Professional sports photographer Simon bruty is preparing to go to Tokyo for the 2021 Olympics. He works in a team of three covering the games for Sports Illustrated. It won’t be his first Olympic mission, but it is – perhaps predictably – very different from his trip to Rio in 2016 before the COVID-19 pandemic rocked the world.
Bruty’s resume is the kind of mouth watering thing for a budding sports photographer. He has also covered World Cup soccer matches, Super Bowls, major tennis tournaments, and he’s been a part of Canon’s Explorers of Light program. But, even with so much experience under his belt, filming during COVID and during the recovery presented unprecedented challenges.
I spoke to the Washington, DC-based photographer about how sports photography has changed since the start of 2020, preparing for the 2021 games in Tokyo, and how to drive professional golfers crazy for you in the long run. distance.
Before COVID-19, you were traveling pretty much constantly to film professional sports. What happened when the world started to lock down?
At the beginning of 2020, I was in Switzerland to film the Youth Olympic Games. I was watching TV and I could see the news. You didn’t have to be Einstein to realize this affected us all. I kept thinking “what would I do if I didn’t have a job?”
Then everything stopped dead. Sport was gone. I quickly realized that I had to find a way not to go completely crazy. I needed a reason to get out of bed. After a while, I just decided I needed a schedule. I had to tackle things that I was putting off, like editing, organizing my catalog, and working on books. I can stay home for about two weeks before I start to get nervous.
When did things finally start to pick up again?
I traveled for a few one-off portrait gigs around DC, but everything was within driving distance. Baseball began to slowly come back. My first real gigs to get back to work were the US Open tennis and golf tournaments.
I went to the US Open golf tournament at Winged Foot and then I went straight to tennis. It was three weeks at a time. I had not traveled before.
Was it weird to shoot these tournaments with little or no crowds?
You use the crowd when shooting golf to mask camera noise or your movements. I shot on practice days and it was very relaxed. On Thursday, however, things got serious in a hurry.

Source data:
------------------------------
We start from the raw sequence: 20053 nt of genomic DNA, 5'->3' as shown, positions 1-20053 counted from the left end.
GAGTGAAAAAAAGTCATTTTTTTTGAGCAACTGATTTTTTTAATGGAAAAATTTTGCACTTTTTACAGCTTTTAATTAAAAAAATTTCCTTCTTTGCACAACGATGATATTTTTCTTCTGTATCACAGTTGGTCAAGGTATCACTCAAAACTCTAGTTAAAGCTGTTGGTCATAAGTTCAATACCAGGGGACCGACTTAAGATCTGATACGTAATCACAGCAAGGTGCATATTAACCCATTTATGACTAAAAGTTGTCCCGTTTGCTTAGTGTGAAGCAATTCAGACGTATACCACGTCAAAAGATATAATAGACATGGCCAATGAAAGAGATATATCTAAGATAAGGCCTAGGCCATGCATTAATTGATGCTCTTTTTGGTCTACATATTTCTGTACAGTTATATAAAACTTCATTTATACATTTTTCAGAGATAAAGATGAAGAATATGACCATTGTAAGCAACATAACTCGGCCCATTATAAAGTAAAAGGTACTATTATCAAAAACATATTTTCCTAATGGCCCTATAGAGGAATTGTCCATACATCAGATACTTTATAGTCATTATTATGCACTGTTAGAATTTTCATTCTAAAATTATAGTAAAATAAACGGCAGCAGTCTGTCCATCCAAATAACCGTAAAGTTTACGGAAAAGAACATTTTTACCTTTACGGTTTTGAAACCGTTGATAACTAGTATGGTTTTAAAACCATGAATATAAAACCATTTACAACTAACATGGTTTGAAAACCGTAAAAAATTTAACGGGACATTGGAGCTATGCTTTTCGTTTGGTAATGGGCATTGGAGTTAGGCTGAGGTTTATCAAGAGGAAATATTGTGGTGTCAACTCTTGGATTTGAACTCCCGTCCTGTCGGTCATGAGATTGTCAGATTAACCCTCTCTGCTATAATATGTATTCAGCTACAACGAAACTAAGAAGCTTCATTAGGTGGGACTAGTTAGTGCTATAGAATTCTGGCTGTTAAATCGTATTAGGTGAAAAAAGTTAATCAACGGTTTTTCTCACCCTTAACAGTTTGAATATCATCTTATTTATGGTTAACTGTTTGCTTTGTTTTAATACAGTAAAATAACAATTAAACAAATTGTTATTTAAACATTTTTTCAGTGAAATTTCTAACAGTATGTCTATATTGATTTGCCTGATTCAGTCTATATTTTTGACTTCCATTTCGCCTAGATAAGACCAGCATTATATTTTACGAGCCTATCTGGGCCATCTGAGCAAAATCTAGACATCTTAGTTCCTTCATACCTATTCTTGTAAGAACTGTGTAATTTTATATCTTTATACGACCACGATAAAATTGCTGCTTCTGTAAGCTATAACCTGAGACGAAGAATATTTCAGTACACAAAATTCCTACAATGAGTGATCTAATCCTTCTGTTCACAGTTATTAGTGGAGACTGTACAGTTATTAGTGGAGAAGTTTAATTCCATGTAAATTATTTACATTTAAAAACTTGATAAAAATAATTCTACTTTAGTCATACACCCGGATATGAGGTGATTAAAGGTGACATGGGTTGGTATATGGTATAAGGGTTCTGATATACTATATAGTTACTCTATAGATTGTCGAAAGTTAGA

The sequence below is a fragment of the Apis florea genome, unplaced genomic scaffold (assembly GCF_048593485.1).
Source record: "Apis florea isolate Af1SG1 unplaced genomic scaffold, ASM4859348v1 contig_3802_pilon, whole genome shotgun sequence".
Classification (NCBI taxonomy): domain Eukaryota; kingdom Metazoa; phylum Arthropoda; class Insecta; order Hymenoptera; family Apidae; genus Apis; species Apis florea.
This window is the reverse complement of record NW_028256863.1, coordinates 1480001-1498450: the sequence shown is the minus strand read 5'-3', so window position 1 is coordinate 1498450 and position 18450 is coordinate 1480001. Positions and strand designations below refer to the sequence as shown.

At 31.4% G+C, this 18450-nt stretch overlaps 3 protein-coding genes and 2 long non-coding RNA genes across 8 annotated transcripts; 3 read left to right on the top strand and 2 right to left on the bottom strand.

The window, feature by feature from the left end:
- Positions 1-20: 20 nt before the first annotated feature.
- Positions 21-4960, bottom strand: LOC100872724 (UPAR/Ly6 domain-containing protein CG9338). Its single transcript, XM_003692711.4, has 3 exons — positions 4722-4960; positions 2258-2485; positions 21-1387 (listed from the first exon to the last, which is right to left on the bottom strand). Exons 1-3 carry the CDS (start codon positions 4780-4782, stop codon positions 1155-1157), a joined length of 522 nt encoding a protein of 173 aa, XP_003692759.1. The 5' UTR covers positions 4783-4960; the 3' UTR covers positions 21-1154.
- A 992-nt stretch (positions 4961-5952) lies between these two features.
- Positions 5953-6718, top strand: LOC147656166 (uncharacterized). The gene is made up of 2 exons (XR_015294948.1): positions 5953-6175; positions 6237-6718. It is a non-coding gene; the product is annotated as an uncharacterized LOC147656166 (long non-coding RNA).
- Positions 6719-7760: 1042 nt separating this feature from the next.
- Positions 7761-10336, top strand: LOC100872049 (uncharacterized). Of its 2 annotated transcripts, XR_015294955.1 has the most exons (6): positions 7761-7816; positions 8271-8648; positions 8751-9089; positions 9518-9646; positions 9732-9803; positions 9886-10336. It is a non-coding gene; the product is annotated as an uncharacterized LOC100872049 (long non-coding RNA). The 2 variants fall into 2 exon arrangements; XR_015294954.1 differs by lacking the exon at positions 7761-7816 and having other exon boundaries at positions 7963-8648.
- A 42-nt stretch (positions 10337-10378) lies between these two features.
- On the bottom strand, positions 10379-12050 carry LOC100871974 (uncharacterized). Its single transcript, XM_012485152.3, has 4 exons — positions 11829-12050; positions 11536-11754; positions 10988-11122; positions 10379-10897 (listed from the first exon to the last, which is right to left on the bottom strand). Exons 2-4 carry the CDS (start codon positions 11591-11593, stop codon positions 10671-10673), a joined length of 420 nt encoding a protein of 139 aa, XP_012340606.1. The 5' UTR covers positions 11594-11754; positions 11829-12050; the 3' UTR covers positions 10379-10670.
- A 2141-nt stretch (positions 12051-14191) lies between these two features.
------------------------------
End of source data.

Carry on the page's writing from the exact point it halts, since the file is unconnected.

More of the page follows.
I lined up a nice photo of Jason Day about 400 yards away. In the distance I hear these guys on another T-shirt screaming. I realized they were yelling at me because they could hear the sound of the DSLR camera. They would not have heard this under normal circumstances. I suddenly realized ‘shit, I can’t use the shutter.’ So I switched to live view. It immediately changed the way I shot on the spot.
When you’re the only person standing somewhere in a golfer’s line with a 400 f / 2.8 lens, you stand out like a sore thumb. I was not wearing camouflage. You need to understand that you don’t blend in with a crowd anymore. I was not anonymous.
Was tennis just as difficult?
No crowds at tennis. The noise factor was not as important, but the movement, sometimes we squeeze. Tennis players are quite used to it, but you stand out very clearly.
Have COVID protocols started to change in the United States now that vaccinations are in place?
Yes, the protocols for entering into events have started to change. At this year’s US Open golf they took my temperature on entering, but I was not tested. There were big signs on the course saying if you were vaccinated you don’t have to wear a mask.
Are locations and organizations reducing the number of photographers allowed to film events?
Going back to 2020, the organizations that organized these events severely limited the number of incoming photographers. They had to face state rules and the organizers had to overcome all kinds of obstacles for events to happen.
The US Open of tennis is held in New York and there are usually a ton of photographers there. I think they left one photographer per agency last year. There were probably maybe 15 photographers in this event. It was a huge reduction.
The US Open of golf has had a lot more photographers this year, but there are still some checks left. Outdoor events are probably easier to keep the numbers as they were. Especially at a golf event, photographers have plenty of room to spread out.